Saturday, 17 December 2011

I Just LOVE India

I'm awake early and everyone else is fast asleep...a good chance to catch up with the blog...

'I just LOVE India,' said the 7 year old yesterday, as she got dressed to go out for another plate of shark tikka. Her new ankle chain jangled like sleigh bells, and I smiled as she admired the henna tattoo on her hand for the 40 millionth time. 9 little bangles on her wrist, a bindi dot on her forehead, a lovely necklace and that beautiful dress from Panaji market...'an Indian Princess,' the man at the restaurant had said, kissing her hand.

Its wonderful how both the kids have 'settled in' to the heat, the hustle, the noise, and the smells (not all nice!)
The Ashram. Spot the little white boy!

One of the little lads from the Ashram. He was trying to make one of those spinning toys
We have an Ashram over the wall of our apartment where a load of boys live with one lovely, cheerful lady. We think its some kind of orphanage. Every morning - early - we hear them all getting ready to go off to school. Chattering, laughing, teasing. They're all back in the early afternoon to do jobs and to get showered under one outside tap. They shout for the 10 year old each day at 4pm - 'Tom! Tom! You come now!' He climbs over the wall, ducks under the washing line that groans under the weight of their drying clothes, and they all play - football and cricket. One of the older boys took Tom inside yesterday and showed him round. They have a telly, and they sleep in a dormitory. The lad showed Tom his artwork, and he was very impressed. There never seems to be any trouble there. They live a simple existance, have very little possessions, and yet have the biggest, beaming smiles.

It is Saturday today. When everyone is up and ready, we're planning to catch the bus to the ferry and sail across to Panaji again. Our mission? Haircuts for the scarecrow boys. Last year, they both had a haircut there in an amazing little sidestreet 'hair saloon.' We ALL ended up having Indian head massages. Eddie and I also had our faces covered in a green cream which left our skin feeling lovely and soft. It was a brilliant experience, so we're off to see if we can find the same place again...

I just LOVE India! :-)

Wednesday, 14 December 2011

Indiahhhhhh (not Windermere!!)

Panaji market. A people watching paradise, and a glorious feast of colour.
When John the posty handed me the visas it was like the weight of the entire Indian High Commission building lifting off my shoulders. We were going. The holiday was on.

And we are here. Visas in our hands, no puking on the plane, no snow...

We're back in the same place as last year. It is hot, the skies are blue and there is the unmistakable smell of India in the air. Spices, incense, woodsmoke.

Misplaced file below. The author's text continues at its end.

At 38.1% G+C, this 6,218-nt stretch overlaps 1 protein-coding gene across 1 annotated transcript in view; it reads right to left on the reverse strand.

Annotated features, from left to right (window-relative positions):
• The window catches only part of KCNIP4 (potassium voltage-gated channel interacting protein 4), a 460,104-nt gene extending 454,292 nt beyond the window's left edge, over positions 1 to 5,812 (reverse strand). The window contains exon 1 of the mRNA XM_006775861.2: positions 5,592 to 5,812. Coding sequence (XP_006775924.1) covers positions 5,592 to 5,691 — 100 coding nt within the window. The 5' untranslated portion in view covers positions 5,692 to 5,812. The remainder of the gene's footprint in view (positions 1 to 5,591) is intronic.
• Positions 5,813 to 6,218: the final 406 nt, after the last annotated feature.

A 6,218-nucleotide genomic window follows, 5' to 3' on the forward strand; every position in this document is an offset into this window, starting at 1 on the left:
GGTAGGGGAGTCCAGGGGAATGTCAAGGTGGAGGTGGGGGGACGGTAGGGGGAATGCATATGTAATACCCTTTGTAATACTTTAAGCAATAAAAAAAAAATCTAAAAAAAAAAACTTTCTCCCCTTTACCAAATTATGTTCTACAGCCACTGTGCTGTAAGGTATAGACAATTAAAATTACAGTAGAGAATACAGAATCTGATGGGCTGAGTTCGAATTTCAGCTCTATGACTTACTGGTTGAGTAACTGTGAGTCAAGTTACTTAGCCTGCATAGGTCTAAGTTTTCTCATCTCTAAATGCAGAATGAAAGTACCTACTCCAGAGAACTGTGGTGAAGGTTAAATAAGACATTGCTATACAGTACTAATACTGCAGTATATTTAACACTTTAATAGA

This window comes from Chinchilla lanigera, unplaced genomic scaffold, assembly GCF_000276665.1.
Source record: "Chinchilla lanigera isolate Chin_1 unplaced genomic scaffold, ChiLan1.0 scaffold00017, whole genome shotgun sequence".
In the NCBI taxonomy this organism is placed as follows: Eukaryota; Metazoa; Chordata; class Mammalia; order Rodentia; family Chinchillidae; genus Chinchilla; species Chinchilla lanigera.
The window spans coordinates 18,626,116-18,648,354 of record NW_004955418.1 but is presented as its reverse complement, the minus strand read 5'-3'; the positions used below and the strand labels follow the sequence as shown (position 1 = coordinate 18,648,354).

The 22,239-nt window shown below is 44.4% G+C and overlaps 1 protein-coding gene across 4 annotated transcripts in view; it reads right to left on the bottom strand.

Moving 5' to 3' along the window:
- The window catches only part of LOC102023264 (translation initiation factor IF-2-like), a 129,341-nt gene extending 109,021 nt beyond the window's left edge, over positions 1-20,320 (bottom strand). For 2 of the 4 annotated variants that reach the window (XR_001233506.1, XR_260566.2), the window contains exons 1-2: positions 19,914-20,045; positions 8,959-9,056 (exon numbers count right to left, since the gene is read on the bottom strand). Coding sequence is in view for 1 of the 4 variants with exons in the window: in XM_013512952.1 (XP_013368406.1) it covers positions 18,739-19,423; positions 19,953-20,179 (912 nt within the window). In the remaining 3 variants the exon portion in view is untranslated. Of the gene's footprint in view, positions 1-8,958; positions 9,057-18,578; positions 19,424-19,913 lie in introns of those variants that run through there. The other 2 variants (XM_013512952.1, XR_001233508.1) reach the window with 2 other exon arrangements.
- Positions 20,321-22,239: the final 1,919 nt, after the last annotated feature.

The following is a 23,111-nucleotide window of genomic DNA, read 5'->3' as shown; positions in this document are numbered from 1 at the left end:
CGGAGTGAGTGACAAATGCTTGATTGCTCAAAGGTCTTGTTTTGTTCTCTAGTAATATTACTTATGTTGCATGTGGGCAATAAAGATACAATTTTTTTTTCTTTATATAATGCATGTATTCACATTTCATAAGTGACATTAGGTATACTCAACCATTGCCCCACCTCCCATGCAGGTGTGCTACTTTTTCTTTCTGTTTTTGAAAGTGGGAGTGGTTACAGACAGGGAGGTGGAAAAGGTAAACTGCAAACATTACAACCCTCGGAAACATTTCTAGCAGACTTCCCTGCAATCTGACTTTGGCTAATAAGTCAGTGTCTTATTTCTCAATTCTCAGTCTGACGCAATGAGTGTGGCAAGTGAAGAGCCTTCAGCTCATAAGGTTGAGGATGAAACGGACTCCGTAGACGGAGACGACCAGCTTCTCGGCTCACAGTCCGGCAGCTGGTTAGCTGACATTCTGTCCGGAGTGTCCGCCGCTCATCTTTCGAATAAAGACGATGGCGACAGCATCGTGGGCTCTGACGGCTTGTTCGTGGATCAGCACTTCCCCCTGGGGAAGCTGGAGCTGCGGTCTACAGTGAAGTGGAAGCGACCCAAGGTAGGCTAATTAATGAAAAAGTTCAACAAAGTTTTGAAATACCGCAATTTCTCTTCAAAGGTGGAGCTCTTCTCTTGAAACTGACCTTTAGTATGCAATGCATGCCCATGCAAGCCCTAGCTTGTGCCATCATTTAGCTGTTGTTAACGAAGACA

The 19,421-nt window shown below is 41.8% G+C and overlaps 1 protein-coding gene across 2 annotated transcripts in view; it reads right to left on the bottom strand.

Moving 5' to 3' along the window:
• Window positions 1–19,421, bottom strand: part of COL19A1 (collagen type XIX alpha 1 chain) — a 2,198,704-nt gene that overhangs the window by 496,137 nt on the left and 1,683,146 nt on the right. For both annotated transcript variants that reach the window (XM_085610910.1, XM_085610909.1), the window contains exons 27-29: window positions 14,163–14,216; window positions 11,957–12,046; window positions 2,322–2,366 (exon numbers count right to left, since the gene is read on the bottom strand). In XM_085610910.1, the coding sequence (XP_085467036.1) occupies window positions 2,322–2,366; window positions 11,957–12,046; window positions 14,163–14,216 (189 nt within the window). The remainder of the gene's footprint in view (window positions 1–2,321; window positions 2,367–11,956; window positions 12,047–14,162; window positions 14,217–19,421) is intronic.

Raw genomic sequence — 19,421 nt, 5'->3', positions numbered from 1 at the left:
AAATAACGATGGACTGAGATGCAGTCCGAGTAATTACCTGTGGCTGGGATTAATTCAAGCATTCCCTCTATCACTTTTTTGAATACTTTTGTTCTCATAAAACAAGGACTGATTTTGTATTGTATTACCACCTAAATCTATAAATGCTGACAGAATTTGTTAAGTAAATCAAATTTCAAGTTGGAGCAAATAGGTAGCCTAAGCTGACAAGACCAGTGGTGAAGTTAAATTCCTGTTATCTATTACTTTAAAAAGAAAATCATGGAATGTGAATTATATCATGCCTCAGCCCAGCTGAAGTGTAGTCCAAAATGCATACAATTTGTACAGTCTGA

Since we got here, Eddie has slept a million hours. Whilst the mesh doors keep the mozzies out, all his stresses and worries are escaping as he sleeps. This is what a holiday does to him - especially a holiday in India. He is becoming soooo much more relaxed.

So we aint done an awful lot up to now. Whilst Eddie has given it big Zeds, me and the kids have had a whole swimming pool to ourselves. T has made friends with a gang of lads from an Ashram (which we think is an orphanage) over the wall of the apartment, and has been playing footy and cricket in the shade of the tall green trees.

In the late afternoons, as the heat from the sun subsides, we either make our way down to the beach or the football field and join in the many games of football and cricket with all the local lads we met out here last year. T has been so pleased to find them all again. And L has enjoyed showing off her new Corbridge United footy skills.

We have eaten well. Toast, bananas, and spicy snacks through the day, and big Indian feasts at night in the many lovely restaurants.

Today, we ventured out to Panaji market, drank in the wonderful colours and watched the hustle and bustle in this amazing little place. T even tried his hand at a bit of bargaining with a banana lady. She thought he was lush (but didn't let him get away with a bargain!)

He tried again later with a tuk tuk man....'how much to Candolim?' he asked, '250 rupees' came the reply.
'Yeh that's fine,' he said without hesitation. Eddie cringed. 'Why didn't you say 200?' 'Because 250 is a fair price,' said the 10 year old confidently. (He'd also chosen the old geezer which meant that he must have been a good driver as he was still alive - so I was happy!)

More adventures beckon - Anjuna, Mapusa, elephants, crocodiles...but for now I'm signing out. Hot and sweaty, but completely chilled...:-)

Monday, 5 December 2011

Liza Goes to Windermere

I've discovered that the best thing to do for me in a waiting room is to write. It takes my mind off things, it keeps me busy and I love writing so much that even after a long wait I tut when they finally call my name - especially if I was in the middle of a sentence.
It was my 6 monthly check at the oncology department today. I went, armed with writing materials...

It's deathly quiet.

The posters on the walls are the same as they were 2 years ago - 'catch it, bin it, kill it.'

The leaflets are the same - 'are you worried about cancer...' 'Cancer, the facts...'

The faces are different, but the expressions are the same. Tired, pale, worried.

The doctors come out and shout (and I mean SHOUT the names of their patients.) Last time I was here, the nice Indian doctor whispered my name. It took 3 goes before I heard him. Maybe its my fault that they all now SHOUT.